There is good news hidden in the latest health benefits survey from the Kaiser Family Foundation. The annual survey shows annual premiums for employer-sponsored family health coverage rising 4% over the past year, and brokers appear to be playing an important role in slowing the growth in premiums.

Kaiser noted that, while that increase is moderate by historical standards, it outpaced the 1.7% growth in wages and the 2.3% general rate of inflation. Since 2002, premiums have increased 97%—about three times faster than wages and inflation.

According to Kaiser President and CEO Drew Altman, that 4% increase in employee insurance costs constitutes “a good year.” And he notes that the rate of total health spending has been holding steady at about 4% to 6% annually, with per capita spending rising at about a point less than that.

Aside from the difficult economy, which no doubt has discouraged many consumers from seeking healthcare, Altman suggests two other key factors are at work: the growth of high-deductible plans and workplace wellness initiatives. The Kaiser survey revealed that wellness programs are becoming an increasingly important component in employers’ overall healthcare programs.

Dan Hodges, senior vice president and partner at Woodruff-Sawyer& Co. in San Francisco, believes brokers can be an important part of the equation.

“Wellness programs are definitely an important part of the puzzle,” he says. Brokers can help employer clients take advantage of “free” programs offered by vendors—such as brown bag seminars on healthy cooking and controlling cholesterol levels—or they can pay for on-site flu shots for employees.

One of his company’s clients offered employees biometric screening to identify potential health conditions, and about half of them participated. One employee had a PSA test result that led him to a urologist, who discovered early-stage, treatable prostate cancer. The employee credited the employer with helping to save his life.

Such programs also give the company a way to obtain aggregated reports on the health of its employees, which enables it to focus on specific needs of those workers.

“A lot of employers are offering incentives to employees and even their spouses to participate in these programs,” Hodges says, adding that Obamacare provides tax incentives to encourage this. Incentives like gift cards or lower premium contributions can spur participation in programs that help to control costs by identifying health issues before they become serious.

“Brokers can help identify free programs offered by vendors,” Hodges suggests. “They can negotiate with carriers to include programs, and they can present third-party opportunities to their clients as good alternatives.”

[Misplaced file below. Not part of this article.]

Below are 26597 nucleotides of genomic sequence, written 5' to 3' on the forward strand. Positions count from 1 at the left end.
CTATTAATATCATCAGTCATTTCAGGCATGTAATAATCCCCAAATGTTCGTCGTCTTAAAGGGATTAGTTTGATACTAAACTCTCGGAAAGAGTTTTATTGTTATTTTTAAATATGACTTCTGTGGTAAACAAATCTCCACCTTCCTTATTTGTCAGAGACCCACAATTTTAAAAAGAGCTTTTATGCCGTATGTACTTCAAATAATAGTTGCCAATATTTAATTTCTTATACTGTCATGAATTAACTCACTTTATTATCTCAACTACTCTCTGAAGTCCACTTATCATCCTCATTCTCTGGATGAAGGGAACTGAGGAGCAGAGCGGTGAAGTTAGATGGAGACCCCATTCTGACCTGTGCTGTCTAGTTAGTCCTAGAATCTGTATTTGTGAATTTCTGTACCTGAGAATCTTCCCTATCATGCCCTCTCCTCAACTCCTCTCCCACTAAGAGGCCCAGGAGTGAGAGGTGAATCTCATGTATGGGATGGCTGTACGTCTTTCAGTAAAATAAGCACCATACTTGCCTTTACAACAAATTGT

The Kaiser survey says 18% of employers offering health benefits ask employees to complete a health risk assessment that includes questions about medical history, health status and lifestyle. Larger companies with 200 or more workers are more likely to ask employees to complete a risk assessment or appraisal, and a healthy majority of large businesses provide a financial incentive for them to do so.

Moreover, many large companies require employees with identified health risk factors to complete a wellness or health management program to avoid a financial penalty, such as a higher premium or higher cost-sharing. Often, financial rewards, or premium penalties, are conditioned on whether workers meet specified biometric outcomes, such as achieving a body mass index target or cholesterol level.

The program components offered by most companies with wellness programs include weight loss efforts, gym membership discounts or on-site exercise facilities, biometric screening, smoking cessation programs, personal health coaching, classes in nutrition or healthy living, Web-based resources for healthy living, or a wellness newsletter, Kaiser reported.

Large businesses are more likely to offer a wellness program than smaller firms. Significantly, only 9% of employers said reducing healthcare costs is the primary reason for offering the program.

The effort appears to be paying off. With three quarters of employers offering at least one of those health program components, their employees’ health has improved. More than half said their wellness initiative helped reduce the firm’s healthcare costs.

High-deductible policies, with consumers shouldering a larger share of costs, also help to slow overall healthcare spending and premium costs.

When employees select high-deductible, lower-premium coverage and then contribute to health savings or health reimbursement accounts, they are more likely to question the cost of treatment and take steps to keep spending on prescriptions and care under control.

“Employees become better consumers of healthcare when they are paying out of their own pocket,” he says. “They are making more phone calls, asking about cost, requesting generic drugs, and healthcare providers are getting more used to quoting prices to their patients. All of that is helping to drive costs down, and I think we will see a lot more of that in the years to come.”